My family called the police. The police came in and yelled at me, barked orders at me. They told me an ambulance was coming and they’d be taking me to the emergency room for an evaluation. The police were angry and hostile with me and were friendly with my grandfather. I asked one of them if I could put on clothes before going. I was wearing pajamas without any bra or underwear. They told me I couldn’t. I was humiliated getting into this ambulance in only my stained pajamas, with my nipples clearly visible.

In the ER, nurses were rude to me and obviously viewed me as a nuisance. One male nurse came in and quipped, “What’s so bad in your life? What have you got to worry about? World politics?”

He sounded so dismissive. I wrapped my bruised arms around me and tried to crawl into myself. I felt so judged. So horrible. Everyone was acting like I was some kind of troublemaker.

After over ten hours of waiting, a psych doctor came down and talked to me. I didn’t tell him everything until my mom finally left the room. Then I said, “I’m sick of everyone hitting me and my sisters. Look at what my grandpa did to me!” I showed him the bruises on my arms. I lifted the bottom of my shirt to show the dark bruises where he’d kicked my back and stomach.

He raised an eyebrow and said, “Your mom and aunt are telling me you attacked your grandfather.” He used an I-know-you’re-lying tone and all of the adults were giving me such dirty looks and judgment. I was used to people not believing me. Child services had been involved with my family a number of times, but in the end, they always believed the adults: not me. I didn’t say much more to the psych doctor.

I was transferred to another hospital, to a Children’s Crisis Intervention Unit. I spent the first day hiding in my room, having a panic attack. One of the nurses kept poking her head in to give me a weird look. My room was across from the nurse’s station, so I heard her making fun of me to the other nurses. “That new one is comatose. She hasn’t moved in hours.” Day two they gave me two pills to take. One was a big pink one. The other was a pill that was half white, half green. I hadn’t spoken to a doctor since my five minute conversation in the emergency room.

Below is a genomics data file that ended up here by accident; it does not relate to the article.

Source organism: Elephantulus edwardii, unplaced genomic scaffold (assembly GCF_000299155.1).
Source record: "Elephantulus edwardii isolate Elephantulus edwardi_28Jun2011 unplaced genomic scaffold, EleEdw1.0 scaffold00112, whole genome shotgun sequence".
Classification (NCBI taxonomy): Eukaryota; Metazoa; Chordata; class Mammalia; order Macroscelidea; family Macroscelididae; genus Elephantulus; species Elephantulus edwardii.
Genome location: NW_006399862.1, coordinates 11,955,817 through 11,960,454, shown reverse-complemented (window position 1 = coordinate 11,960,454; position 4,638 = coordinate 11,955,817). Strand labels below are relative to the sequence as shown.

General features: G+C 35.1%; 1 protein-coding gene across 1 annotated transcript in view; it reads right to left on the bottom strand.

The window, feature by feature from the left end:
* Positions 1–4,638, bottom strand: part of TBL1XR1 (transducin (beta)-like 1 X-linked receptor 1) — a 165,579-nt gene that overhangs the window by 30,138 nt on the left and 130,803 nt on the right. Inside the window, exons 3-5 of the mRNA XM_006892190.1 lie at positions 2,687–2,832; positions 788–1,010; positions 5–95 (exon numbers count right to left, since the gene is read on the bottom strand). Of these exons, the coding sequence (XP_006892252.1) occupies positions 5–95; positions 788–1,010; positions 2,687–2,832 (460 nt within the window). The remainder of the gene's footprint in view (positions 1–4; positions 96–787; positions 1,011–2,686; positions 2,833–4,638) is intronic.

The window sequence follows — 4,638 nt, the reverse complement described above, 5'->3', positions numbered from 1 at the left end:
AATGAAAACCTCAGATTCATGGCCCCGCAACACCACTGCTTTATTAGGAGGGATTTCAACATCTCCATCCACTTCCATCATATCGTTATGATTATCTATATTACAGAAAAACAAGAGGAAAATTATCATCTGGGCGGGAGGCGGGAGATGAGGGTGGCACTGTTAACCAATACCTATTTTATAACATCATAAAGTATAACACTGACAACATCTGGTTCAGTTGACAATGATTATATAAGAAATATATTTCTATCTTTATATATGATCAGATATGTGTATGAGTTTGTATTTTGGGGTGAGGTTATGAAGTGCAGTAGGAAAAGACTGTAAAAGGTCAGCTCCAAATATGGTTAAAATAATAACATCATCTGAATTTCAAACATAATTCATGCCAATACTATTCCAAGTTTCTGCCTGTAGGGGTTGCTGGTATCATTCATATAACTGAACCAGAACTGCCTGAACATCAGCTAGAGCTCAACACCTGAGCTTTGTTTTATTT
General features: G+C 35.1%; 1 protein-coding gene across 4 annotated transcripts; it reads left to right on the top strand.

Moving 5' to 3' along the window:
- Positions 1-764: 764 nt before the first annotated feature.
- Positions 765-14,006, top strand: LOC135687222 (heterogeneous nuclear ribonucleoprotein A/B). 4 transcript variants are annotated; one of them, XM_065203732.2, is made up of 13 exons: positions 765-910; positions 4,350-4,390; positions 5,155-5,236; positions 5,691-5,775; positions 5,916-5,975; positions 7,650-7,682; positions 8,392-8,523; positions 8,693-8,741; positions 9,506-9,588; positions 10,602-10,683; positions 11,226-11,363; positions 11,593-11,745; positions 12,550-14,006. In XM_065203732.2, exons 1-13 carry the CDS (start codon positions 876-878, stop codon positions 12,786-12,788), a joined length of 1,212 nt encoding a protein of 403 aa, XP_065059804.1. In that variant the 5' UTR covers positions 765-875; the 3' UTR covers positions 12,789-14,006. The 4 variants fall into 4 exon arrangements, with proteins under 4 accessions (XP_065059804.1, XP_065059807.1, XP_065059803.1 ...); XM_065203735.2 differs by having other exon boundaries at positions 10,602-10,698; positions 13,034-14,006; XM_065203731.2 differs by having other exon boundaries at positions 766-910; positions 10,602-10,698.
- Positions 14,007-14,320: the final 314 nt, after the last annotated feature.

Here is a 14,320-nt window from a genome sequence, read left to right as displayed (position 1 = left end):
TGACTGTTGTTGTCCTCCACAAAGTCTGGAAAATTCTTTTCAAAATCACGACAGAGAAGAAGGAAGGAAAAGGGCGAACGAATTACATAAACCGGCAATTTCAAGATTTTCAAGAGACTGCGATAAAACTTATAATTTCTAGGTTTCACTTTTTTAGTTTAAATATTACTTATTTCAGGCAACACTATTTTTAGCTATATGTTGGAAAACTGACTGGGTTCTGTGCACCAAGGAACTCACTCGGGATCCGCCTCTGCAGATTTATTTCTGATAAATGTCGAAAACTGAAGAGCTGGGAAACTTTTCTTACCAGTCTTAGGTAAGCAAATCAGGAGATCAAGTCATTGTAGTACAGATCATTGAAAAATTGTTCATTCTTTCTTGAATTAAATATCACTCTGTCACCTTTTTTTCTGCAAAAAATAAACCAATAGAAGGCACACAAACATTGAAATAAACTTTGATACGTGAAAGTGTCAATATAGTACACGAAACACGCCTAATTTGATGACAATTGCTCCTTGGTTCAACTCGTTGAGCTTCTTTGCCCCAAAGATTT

“What are these for?” I asked.

“Take ‘em,” the nurse snapped. “It’s for bipolar.”

I was bipolar. For defending myself from violence, after so many years of violence, I was bipolar. When my mom, stepdad, and grandfather were violent, they were in the right. If I used violence as self-defense, I was defective, sick, troubled.

My family weaponized this label against me for years. Any time I would stand up for myself or my sisters, they would scream at me that I was bipolar. I became the scapegoat for a lot of my family’s issues, issues that existed for decades before I was ever born.

I wasn’t hospitalized again until I was 18. I got into my first sexual relationship with a boy in my high school. After having sex with him a few times, he asked me to have anal. I didn’t want to have anal. He finally pressured me into it. We tried it once and had… an incident. It was humiliating. I didn’t want to try again after that. Having an involuntary bowel movement with my first sexual partner is not something I’d wish on anyone. But a few weeks later, we were in bed and he wanted to try again. I did not want to try again. He proceeded to have anal sex with me by using force, even after I told him that he was hurting me and I wanted him to stop.